Dien Bien Phu–A Battle That Changed the World

May 8, 2018


Dien Bien Phu–A Battle That Changed the World

 by Mike Minehan


Image result for Ho Chi Minh.

In the rest of the world, May 7 may have passed as just another day. But in Vietnam, May 7 is the anniversary of a great victory. This is the victory of the battle of Dien Bien Phu, when in 1954, the French garrison surrendered to the Vietminh, a communist-led nationalist movement headed by a former London pastry cook, Ho Chi Minh.

The book, Battles That Changed History (Regfan, Geoffrey, 2002, Carlton Books) includes the Battle of Dien Bien Phu because this was the battle that ended French colonial rule in Indo China, leading to a resurgent North Vietnam that eventually prevailed against the might of the world’s greatest fighting machine, the US military.

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The USA stil likes to believe that its retreat from Vietnam was not a military defeat, and that it retreated its forces from Indo China only as the result of domestic pressure from home. But as anyone trying to escape from Saigon in 1975 as the North Vietnamese approached the outskirts of the city will testify, this retreat was a rout that not only led to the victory of the North Vietnamese, but also changed the face of South East Asia and led to far reaching changes in how war is waged and how information about war is managed.

The Vietminh general who led the communist forces at Dien Bien Phu, General Vo Nguyen Giap, was a former history teacher with a law degree. He was motivated at least in part by the death of his wife, who had died in a French prison. Giap was a self-taught soldier who learned the art of war first by fighting against the Japanese occupation of Vietnam and later, by reading Mao Zedong’s writings on guerrilla warfare.

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Giap was helped by the arrogance of the French. The French rationale was to create an outpost that would act as a lure to entice the Vietminh into an open battle, where French artillery and tanks would annihilate the communists. Navarre believed erroneously that poorly trained and badly supplied Vietminh forces would not be a match for 13,000 professional French soldiers and the air power supporting them.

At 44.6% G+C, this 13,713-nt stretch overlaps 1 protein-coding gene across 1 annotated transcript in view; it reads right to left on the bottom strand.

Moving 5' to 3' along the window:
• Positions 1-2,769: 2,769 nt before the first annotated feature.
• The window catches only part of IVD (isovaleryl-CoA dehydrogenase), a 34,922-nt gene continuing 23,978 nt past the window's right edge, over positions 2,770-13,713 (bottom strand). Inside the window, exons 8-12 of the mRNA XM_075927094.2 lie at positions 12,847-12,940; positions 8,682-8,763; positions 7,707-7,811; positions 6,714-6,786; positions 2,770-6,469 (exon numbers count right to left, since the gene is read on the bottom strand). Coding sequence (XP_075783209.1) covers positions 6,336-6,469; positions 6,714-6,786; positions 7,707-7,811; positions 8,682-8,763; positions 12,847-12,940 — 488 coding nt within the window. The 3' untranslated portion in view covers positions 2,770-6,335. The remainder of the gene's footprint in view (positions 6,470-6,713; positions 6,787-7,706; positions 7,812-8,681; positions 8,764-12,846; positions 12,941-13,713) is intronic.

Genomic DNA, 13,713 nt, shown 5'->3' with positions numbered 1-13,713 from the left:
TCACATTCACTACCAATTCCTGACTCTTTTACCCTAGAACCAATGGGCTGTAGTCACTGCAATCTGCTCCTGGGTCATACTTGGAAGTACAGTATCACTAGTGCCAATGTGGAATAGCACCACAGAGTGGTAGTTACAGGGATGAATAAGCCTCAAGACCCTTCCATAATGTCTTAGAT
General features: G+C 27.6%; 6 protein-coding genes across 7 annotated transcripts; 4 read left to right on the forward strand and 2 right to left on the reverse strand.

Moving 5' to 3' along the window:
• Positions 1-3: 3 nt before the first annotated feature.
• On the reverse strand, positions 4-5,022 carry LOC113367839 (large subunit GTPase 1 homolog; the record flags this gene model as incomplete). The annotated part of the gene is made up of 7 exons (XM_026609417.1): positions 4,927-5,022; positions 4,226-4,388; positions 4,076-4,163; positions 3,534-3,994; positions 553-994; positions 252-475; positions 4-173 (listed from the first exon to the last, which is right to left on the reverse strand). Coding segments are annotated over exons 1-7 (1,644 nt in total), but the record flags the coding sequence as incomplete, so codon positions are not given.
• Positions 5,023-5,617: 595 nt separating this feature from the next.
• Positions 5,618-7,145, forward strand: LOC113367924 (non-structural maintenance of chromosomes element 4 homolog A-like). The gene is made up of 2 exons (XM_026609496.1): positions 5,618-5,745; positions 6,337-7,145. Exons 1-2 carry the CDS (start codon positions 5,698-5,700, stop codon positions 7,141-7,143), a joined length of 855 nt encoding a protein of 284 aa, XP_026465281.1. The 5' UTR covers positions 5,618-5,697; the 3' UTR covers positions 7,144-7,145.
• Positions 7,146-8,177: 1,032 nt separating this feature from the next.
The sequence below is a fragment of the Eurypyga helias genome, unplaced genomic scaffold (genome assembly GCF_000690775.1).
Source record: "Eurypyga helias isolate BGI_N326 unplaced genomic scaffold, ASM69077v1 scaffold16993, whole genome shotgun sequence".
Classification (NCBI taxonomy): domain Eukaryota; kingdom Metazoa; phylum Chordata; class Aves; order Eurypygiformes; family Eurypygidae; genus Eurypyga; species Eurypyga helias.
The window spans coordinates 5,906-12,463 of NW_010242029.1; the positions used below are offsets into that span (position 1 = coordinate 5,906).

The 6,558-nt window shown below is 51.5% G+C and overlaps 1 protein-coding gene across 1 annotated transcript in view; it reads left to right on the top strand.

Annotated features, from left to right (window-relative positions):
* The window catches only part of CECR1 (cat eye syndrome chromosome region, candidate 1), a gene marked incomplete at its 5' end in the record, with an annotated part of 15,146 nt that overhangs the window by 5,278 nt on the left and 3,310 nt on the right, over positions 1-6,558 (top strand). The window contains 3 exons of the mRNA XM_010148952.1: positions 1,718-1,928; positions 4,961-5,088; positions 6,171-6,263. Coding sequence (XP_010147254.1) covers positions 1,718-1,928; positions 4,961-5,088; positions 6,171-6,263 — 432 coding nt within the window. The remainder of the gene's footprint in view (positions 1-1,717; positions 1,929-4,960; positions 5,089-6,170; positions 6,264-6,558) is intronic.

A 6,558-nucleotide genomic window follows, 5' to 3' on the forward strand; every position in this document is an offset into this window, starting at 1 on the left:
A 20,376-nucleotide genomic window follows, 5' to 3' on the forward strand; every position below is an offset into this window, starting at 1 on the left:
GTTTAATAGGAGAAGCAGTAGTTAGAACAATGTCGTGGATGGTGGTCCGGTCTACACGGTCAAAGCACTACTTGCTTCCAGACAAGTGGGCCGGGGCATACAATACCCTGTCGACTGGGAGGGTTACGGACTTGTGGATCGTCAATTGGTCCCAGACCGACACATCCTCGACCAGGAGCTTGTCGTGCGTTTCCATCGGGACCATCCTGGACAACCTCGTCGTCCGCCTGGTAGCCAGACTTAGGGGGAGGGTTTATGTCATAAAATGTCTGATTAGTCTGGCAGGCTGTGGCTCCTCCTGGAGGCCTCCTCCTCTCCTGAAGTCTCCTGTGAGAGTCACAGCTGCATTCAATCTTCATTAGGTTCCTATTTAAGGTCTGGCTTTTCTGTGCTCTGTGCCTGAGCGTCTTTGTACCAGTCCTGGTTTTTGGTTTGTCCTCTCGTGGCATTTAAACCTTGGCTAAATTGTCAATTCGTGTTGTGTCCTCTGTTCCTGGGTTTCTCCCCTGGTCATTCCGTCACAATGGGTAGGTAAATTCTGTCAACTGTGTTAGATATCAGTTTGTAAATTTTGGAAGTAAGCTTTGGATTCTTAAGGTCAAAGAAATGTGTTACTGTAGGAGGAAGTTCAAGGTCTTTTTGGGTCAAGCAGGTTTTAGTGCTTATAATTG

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But because the choice of the site had been based on out-of-date French maps, the terrain ended up favoring the Vietminh instead of the French.

In preparations for the battle, Giap managed to not only outnumber the French, he outgunned them by having heavy artillery manhandled up mountains and into commanding positions dug into the surrounding heights.

The Giap supply line consisted of thousands of peasants who used Peugeot bicycles purchased from prewar French shops. Each bicycle could carry up to 500 pounds of supplies and equipment.

Eventually, the French were completely surrounded and could only be supplied by air – that is, when the monsoon weather permitted. Also, the surrounding jungle and the soft ground rendered the tanks useless and they were sometimes abandoned in the mud.

The French artillery commander, Charles Pirot, had boasted that the Vietminh artillery would be destroyed by his own after they had fired only three rounds. Navarre also believed that most of the Vietminh’s artillery rounds were defective and would fail to explode. But the Vietminh had been supplied by China, and these new artillery rounds not only exploded, but devastated the French positions.

The battle itself was a bloodbath that ended with the Vietminh finally using tunnels and tranches to breach the defenses. The artillery commander Piroth killed himself by pulling the pin on a hand grenade in his quarters. Finally, the French were forced to surrender.